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Show that the matrix $A=\begin{bmatrix} 1 & 0 \\ 2 & 1 \\ \end{bmatrix}$ can be decomposed as a sum of a unit and nilpotent matrix.

Hence evaluate the matrix $A^{2007}$.

I read about nilpotent matrices the other day. It said "A square matrix such that is the zero matrix for some positive integer matrix power" is nilpotent.

But how to use this in this problem is beyond me.

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    $\begingroup$ If by "unit" you mean invertible (as in ring theory), the matrix itself is already a unit. If you mean the identity, then you should say so (and there is no real question, since the only decomposition possible is $A=I+N$ where $N=A-I$; indeed you find $N^2=0$ here). $\endgroup$ Feb 5, 2015 at 9:12

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$A=\begin{bmatrix} 1 & 0 \\ 2 & 1 \\ \end{bmatrix} = I + N = \begin{bmatrix} 1 & 0 \\ 0 & 1 \end{bmatrix} + \begin{bmatrix} 0 & 0 \\ 2 & 0 \end{bmatrix}$

Observe that the second matrix is nilpotent for $k = 2$.

Now apply binomial theorem:

$A^{2007} = (I + N) ^ {2007} = \sum_{i = 0}^{2007}(\binom{2007}{i} * I^{i} * N^{2007 - i})$ (Holds since the matrices commute)

and note that all the terms except for the following 2 become 0 (because $N$ is nilpotent):

$A ^{2007} = (I + N)^{2007} = \binom{2007}{2007} $ * $I^{2007}$ * $N^0$ + $\binom{2007}{1} * I^{2006} * N $

Which gives

$ A ^ {2007} = \begin{bmatrix} 1 & 0 \\ 4014 & 1 \end{bmatrix}$

Edit:

As pointed out in the comments by Prof. Marc, things work out here since the matrices commute $(A * I = I * A \ \forall A$ where $I$ is the identity matrix) . Otherwise, the binomial theorem does not hold.

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    $\begingroup$ I think one essential point is not mentioned here. The binomial formula is in general not valid for matrices. It is so only in the special case where the two matrices involved commute. Here that is OK, since one of them is the identity. But it should be mentioned. $\endgroup$ Feb 5, 2015 at 9:15
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$A=\begin{bmatrix} 1 & 0 \\ 2 & 1 \\ \end{bmatrix}=\begin{bmatrix} 1 & 0 \\ 0 & 1 \\ \end{bmatrix}+\begin{bmatrix} 0 & 0 \\ 2 & 0 \\ \end{bmatrix}=E+A_1$

$A_1=\begin{bmatrix} 0 & 0 \\ 2 & 0 \\ \end{bmatrix}$ is nilpotent matrix because $A_1^2=\begin{bmatrix} 0 & 0 \\ 2 & 0 \\ \end{bmatrix} \cdot\begin{bmatrix} 0 & 0 \\ 2 & 0 \\ \end{bmatrix}=\begin{bmatrix} 0 & 0 \\ 0 & 0 \\ \end{bmatrix}$

And what about the second question. Take into account that $$A^2=\begin{bmatrix} 1 & 0 \\ 2 & 1 \\ \end{bmatrix}\cdot \begin{bmatrix} 1 & 0 \\ 2 & 1 \\ \end{bmatrix}=\begin{bmatrix} 1 & 0 \\ 4 & 1 \\ \end{bmatrix}$$ $$A^3=\begin{bmatrix} 1 & 0 \\ 4 & 1 \\ \end{bmatrix}\cdot \begin{bmatrix} 1 & 0 \\ 2 & 1 \\ \end{bmatrix}=\begin{bmatrix} 1 & 0 \\ 6 & 1 \\ \end{bmatrix}$$ $$\ldots$$ $$A^n=\begin{bmatrix} 1 & 0 \\ 2n & 1 \\ \end{bmatrix}$$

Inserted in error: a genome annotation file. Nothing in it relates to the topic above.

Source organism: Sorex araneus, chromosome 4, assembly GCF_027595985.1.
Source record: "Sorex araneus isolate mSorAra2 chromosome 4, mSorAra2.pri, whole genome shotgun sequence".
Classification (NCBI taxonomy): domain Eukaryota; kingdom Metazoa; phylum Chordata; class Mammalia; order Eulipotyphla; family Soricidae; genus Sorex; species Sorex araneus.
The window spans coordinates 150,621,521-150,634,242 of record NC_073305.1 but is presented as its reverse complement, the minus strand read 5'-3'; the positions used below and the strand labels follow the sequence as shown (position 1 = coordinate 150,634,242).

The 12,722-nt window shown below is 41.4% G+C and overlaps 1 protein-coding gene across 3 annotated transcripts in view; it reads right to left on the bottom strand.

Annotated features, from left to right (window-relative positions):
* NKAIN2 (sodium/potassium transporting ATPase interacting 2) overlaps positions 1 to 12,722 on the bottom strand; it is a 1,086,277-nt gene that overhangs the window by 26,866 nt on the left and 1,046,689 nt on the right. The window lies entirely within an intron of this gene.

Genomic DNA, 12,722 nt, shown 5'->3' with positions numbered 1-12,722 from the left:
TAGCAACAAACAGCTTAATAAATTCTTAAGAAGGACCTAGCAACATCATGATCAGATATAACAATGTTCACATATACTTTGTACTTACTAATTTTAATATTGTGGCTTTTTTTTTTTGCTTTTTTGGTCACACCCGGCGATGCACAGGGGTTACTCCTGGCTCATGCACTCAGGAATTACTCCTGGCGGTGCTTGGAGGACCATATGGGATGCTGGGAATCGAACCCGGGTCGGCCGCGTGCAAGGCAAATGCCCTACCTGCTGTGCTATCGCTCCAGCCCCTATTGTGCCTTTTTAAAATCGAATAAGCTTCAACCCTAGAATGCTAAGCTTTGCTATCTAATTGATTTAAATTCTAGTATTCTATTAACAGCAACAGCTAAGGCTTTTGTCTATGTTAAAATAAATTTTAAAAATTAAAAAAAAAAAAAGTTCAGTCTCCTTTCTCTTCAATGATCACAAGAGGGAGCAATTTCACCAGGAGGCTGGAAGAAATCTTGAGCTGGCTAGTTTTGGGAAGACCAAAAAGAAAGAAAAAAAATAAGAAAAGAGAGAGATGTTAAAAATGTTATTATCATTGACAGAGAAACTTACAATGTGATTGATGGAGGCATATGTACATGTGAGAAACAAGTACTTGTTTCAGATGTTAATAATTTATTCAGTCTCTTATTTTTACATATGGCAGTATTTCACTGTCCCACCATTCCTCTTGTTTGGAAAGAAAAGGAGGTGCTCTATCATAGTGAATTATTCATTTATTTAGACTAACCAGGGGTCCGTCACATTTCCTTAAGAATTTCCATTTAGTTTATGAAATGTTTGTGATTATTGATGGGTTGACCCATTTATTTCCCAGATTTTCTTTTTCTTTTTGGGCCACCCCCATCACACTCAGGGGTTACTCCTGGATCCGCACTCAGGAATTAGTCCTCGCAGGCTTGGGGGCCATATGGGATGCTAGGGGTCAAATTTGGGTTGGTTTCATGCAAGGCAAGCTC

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To more easily compute a high power of a square matrix$~A$, a standard approach is to try to diagonalise it: if $A=PDP^{-1}$ for some invertible matrix$~P$ and a diagonal matrix$~D$, then you can write $A^n=PD^nP^{-1}$, and the power $D^n$ is computed by just taking the $n$-th power of each diagonal entry.

Your given matrix $A$ is not diagonalisable though, even if you allow complex coefficients (in $P$ and $D$). A more general approach, which in princilple always works if you allow complex coefficients, is to write $A$ and the sum of a diagonalisable matrix $S$ and a nilpotent matrix $N$ that commutes with it: $SN=NS$. Such a decomposition exists and is unique, and can be found after finding a Jordan normal form for$~A$. Here that is of no concern, since the decomposition is obvious: $S=I$ (which commutes with everything) and $N=\binom{0~0}{2~0}$.

Given such a decomposition, one can apply the binomial theorem to $A^n=(S+N)^n$, exactly because $S$ and $N$ commute with each other (if this were not the case, the binomial theorem would not apply to $(S+N)^n$): $$ A^n=(S+N)^n = \sum_{k\geq0}\binom nkS^{n-k}N^k. $$ The sum over $k$ can be limited to those values for which $N^k\neq0$, which are finite in number because $N$ is nilpotent. In the example $N^2=0$, so it suffices to take $k=0,1$. Also $N^0=I$ and for $S=I$ the powers $S^n,S^{n-1}$ are both the identity, and can be removed from the formula. The relevant binomial coefficients are $\binom n0=1$ and $\binom n1=n$. What remains is $A^n=I+nN$.

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You know what is a unit matrix. Then \begin{equation} A= \begin{bmatrix} 1& 0\\ 0&1\\ \end{bmatrix}+ \begin{bmatrix} 0& 0\\ 2&0\\ \end{bmatrix} \end{equation} Check what is \begin{equation} \begin{bmatrix} 0& 0\\ 2&0\\ \end{bmatrix} * \begin{bmatrix} 0& 0\\ 2&0\\ \end{bmatrix} \end{equation} and you will get the answer.

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